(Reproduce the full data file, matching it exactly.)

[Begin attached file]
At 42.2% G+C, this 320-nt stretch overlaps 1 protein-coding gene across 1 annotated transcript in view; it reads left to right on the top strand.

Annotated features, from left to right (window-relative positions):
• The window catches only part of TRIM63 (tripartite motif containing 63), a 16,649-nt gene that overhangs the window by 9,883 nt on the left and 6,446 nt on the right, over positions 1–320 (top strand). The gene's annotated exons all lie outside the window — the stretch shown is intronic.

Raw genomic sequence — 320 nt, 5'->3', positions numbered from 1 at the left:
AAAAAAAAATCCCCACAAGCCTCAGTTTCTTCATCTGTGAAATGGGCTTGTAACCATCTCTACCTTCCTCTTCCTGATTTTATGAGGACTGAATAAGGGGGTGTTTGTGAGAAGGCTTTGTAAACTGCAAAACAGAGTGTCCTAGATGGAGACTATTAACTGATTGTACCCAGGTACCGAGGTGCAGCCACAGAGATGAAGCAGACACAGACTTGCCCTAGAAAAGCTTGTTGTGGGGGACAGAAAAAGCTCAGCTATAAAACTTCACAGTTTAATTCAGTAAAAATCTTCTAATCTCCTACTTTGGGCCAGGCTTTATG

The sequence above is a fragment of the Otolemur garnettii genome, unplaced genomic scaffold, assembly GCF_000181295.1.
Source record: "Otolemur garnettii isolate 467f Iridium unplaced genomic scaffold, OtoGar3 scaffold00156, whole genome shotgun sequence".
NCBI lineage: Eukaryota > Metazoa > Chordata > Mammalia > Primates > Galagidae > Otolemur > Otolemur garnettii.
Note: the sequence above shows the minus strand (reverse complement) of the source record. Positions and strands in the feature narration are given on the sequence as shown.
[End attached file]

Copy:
At 42.2% G+C, this 320-nt stretch overlaps 1 protein-coding gene across 1 annotated transcript in view; it reads left to right on the top strand.

Annotated features, from left to right (window-relative positions):
• The window catches only part of TRIM63 (tripartite motif containing 63), a 16,649-nt gene that overhangs the window by 9,883 nt on the left and 6,446 nt on the right, over positions 1–320 (top strand). The gene's annotated exons all lie outside the window — the stretch shown is intronic.

Raw genomic sequence — 320 nt, 5'->3', positions numbered from 1 at the left:
AAAAAAAAATCCCCACAAGCCTCAGTTTCTTCATCTGTGAAATGGGCTTGTAACCATCTCTACCTTCCTCTTCCTGATTTTATGAGGACTGAATAAGGGGGTGTTTGTGAGAAGGCTTTGTAAACTGCAAAACAGAGTGTCCTAGATGGAGACTATTAACTGATTGTACCCAGGTACCGAGGTGCAGCCACAGAGATGAAGCAGACACAGACTTGCCCTAGAAAAGCTTGTTGTGGGGGACAGAAAAAGCTCAGCTATAAAACTTCACAGTTTAATTCAGTAAAAATCTTCTAATCTCCTACTTTGGGCCAGGCTTTATG

The sequence above is a fragment of the Otolemur garnettii genome, unplaced genomic scaffold, assembly GCF_000181295.1.
Source record: "Otolemur garnettii isolate 467f Iridium unplaced genomic scaffold, OtoGar3 scaffold00156, whole genome shotgun sequence".
NCBI lineage: Eukaryota > Metazoa > Chordata > Mammalia > Primates > Galagidae > Otolemur > Otolemur garnettii.
Note: the sequence above shows the minus strand (reverse complement) of the source record. Positions and strands in the feature narration are given on the sequence as shown.